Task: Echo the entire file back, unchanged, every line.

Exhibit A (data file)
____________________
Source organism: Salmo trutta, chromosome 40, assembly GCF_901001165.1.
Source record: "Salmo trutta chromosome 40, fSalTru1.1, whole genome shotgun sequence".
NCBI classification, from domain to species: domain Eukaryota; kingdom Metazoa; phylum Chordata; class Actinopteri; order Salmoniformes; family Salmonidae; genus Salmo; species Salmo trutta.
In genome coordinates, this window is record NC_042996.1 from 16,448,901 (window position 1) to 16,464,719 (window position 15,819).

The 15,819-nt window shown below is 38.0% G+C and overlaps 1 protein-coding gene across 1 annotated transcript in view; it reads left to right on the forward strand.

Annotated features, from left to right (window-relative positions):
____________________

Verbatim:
Source organism: Salmo trutta, chromosome 40, assembly GCF_901001165.1.
Source record: "Salmo trutta chromosome 40, fSalTru1.1, whole genome shotgun sequence".
NCBI classification, from domain to species: domain Eukaryota; kingdom Metazoa; phylum Chordata; class Actinopteri; order Salmoniformes; family Salmonidae; genus Salmo; species Salmo trutta.
In genome coordinates, this window is record NC_042996.1 from 16,448,901 (window position 1) to 16,464,719 (window position 15,819).

The 15,819-nt window shown below is 38.0% G+C and overlaps 1 protein-coding gene across 1 annotated transcript in view; it reads left to right on the forward strand.

Annotated features, from left to right (window-relative positions):